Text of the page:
Nine things you should look into before buying a home
SAVINGS AND INVESTMENT I December 14, 2021
Buying a home is one of the biggest investments most people will ever make, so it is a decision that should not be taken lightly.
We have summarised the nine things you should check before buying a home:
In order to check that the seller of the property is the legal owner, you must request a Nota Simple or certificate from the land registry, which will include a description of the house and indicate whether the house comes with any encumbrances (mortgage, confiscation, etc.). You should always confirm that the property is unencumbered.
Bear in mind that while the Nota Simple is for information purposes only, the land registry certificate is a public document that comes with an assumption that the instruments and agreements recorded in it are legal, falling under the protection of the Courts.
One of the most important factors when choosing a home is its location. Buying a home in the middle of a city is not the same as buying a home in the countryside, so you should check that the most important services and facilities for you and your family are available: local schools, hospitals, supermarkets, public transport, good communications, etc.
For buildings that are more than 50 years old, this technical control must be performed every 10 years. Autonomous Communities and City Councils may introduce more rigorous regulations, which will provide information about the overall conservation status of the building, the degree of accessibility and its energy certification.
If the house you are interested in buying is a flat or is part of a residential complex, you will have to pay a community of owners fee, which could increase the total amount you will need to pay if it has not already been factored in. Talking to the president of the community of owners before buying the property will also help you to find out if there are any building works being planned and what the cost will be for each owner. You will also be able to find out what the economic situation of the community of owners is like (i.e. whether there are any defaulting owners) and what the rules are (pets may not be allowed, for example).
You can find out whether there are any complaints from a neighbour about the property, or whether there are any projects in process that may influence the value of the property (such as the construction of a new road right next to the property) by contacting the relevant city council.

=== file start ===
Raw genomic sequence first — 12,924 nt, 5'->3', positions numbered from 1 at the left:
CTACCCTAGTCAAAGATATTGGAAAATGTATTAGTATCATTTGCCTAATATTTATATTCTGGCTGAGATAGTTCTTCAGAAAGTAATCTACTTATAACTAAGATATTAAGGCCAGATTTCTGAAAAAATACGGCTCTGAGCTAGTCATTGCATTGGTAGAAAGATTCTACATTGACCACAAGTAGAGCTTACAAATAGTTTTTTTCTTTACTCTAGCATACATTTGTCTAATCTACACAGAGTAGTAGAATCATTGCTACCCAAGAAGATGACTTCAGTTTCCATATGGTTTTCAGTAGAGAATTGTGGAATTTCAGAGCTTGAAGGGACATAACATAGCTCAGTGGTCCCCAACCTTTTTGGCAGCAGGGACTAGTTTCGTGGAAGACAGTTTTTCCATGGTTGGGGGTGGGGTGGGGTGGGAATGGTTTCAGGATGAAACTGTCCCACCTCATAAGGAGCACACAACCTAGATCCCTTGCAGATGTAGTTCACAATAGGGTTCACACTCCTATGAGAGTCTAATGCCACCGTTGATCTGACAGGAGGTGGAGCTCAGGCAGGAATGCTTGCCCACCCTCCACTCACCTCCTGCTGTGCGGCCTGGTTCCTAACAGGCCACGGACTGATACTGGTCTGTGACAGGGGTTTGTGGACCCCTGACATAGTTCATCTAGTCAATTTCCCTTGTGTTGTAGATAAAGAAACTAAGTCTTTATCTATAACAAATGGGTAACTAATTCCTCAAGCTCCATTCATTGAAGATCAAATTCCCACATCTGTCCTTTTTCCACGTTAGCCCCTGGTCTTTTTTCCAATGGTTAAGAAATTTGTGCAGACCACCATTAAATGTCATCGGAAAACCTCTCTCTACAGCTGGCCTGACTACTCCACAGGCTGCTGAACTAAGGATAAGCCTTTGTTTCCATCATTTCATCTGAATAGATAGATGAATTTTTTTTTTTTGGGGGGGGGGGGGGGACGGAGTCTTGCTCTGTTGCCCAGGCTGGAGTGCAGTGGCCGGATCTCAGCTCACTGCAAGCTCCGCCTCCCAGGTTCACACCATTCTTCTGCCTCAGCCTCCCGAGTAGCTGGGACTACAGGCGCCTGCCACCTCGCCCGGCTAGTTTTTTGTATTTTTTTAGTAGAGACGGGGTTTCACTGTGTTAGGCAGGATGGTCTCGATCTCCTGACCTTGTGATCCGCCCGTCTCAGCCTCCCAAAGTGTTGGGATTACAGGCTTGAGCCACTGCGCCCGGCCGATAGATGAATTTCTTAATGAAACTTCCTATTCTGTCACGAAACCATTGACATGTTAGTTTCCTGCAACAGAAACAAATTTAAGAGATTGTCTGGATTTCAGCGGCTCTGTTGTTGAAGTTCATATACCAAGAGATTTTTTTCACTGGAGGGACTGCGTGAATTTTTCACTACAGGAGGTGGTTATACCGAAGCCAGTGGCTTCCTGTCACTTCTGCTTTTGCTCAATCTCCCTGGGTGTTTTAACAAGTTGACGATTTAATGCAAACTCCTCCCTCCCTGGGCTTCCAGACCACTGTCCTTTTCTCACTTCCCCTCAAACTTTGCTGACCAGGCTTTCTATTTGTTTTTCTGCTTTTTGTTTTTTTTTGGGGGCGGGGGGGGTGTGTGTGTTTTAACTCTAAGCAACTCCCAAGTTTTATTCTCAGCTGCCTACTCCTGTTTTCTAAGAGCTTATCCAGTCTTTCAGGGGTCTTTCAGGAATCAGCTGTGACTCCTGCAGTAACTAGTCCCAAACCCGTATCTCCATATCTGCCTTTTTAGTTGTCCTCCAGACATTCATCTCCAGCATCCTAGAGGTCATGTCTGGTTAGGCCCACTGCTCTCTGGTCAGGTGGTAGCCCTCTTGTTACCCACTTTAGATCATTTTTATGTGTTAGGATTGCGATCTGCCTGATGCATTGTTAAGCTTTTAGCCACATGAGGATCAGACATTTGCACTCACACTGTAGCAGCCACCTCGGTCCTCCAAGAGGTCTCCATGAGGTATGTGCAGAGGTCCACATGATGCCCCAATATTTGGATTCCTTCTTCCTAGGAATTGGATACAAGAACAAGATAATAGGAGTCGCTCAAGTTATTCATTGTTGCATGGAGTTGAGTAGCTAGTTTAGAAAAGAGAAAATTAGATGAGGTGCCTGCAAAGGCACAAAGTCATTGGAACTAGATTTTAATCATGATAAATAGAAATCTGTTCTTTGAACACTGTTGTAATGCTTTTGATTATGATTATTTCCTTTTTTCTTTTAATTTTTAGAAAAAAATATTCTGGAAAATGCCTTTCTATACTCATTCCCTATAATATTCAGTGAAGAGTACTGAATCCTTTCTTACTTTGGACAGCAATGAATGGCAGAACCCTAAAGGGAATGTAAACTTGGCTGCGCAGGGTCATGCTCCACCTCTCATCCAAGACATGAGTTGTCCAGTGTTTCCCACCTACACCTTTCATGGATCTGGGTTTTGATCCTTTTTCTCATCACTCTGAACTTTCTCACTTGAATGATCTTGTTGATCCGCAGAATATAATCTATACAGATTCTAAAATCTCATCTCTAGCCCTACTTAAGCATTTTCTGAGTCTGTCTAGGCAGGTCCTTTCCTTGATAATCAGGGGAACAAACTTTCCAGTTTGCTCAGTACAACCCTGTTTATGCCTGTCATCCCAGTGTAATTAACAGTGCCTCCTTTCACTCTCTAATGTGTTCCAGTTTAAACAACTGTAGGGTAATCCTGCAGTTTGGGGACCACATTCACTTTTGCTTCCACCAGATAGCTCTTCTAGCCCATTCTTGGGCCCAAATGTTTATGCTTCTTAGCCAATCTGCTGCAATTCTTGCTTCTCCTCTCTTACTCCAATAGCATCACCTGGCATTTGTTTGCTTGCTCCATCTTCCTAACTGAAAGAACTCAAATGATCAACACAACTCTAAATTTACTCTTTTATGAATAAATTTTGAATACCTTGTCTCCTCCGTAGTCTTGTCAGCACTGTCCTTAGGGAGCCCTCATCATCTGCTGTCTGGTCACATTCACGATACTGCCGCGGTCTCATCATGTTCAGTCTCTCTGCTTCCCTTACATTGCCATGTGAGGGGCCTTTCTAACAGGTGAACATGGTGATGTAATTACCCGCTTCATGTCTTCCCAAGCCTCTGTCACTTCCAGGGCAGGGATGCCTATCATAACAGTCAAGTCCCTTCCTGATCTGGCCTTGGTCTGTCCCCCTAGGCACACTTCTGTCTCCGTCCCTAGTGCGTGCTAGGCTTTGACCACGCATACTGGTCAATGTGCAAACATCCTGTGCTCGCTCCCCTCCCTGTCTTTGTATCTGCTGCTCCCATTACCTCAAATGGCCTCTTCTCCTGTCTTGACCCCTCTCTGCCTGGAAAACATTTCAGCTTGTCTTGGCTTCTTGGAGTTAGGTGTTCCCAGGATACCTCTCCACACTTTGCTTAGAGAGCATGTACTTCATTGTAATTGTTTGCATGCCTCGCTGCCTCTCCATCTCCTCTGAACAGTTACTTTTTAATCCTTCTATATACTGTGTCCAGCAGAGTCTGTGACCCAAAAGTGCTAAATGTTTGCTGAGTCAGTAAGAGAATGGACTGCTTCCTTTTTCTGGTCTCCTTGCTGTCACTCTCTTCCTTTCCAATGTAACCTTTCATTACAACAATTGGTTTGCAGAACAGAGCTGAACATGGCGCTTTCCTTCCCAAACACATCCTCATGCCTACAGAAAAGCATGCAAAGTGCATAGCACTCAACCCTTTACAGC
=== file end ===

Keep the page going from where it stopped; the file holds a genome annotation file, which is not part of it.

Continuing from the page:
If you are buying a second-hand property you should check the condition of plumbing systems, electrical systems and drainpipes, to find out whether you may need to fix them in the short term.
Autonomous communities set minimum prices a property can be sold at, in order to prevent fraud in the form of creating a deed for a lower value than is actually paid in order to reduce taxes. This minimum value is usually calculated by using the cadastral value as a reference, to which a correction coefficient is applied depending on the location of the property, its age, etc.
Buying a home involves a significant amount of money. The costs of the estate agent that is managing the transaction, the cost of notarising the public deed of sale at the notary's office, the Land Registry property registration costs, corresponding taxes (VAT or Property Transfer Tax depending on whether it is a new or second-hand property, etc.) and administrative costs.
In order to buy a home, it is normal to apply for a mortgage, so you should review and analyse the different types of mortgages in order to find the most suitable one for you depending on your financial circumstances. You can calculate your mortgage repayments using our simulator. In addition, you should take into account any mortgage-related costs in the overall cost of buying your house.
By following this short guide, where we have summarised things you should look into before buying a home, you will ensure that the purchase of your new home is a thoughtful and wise decision.
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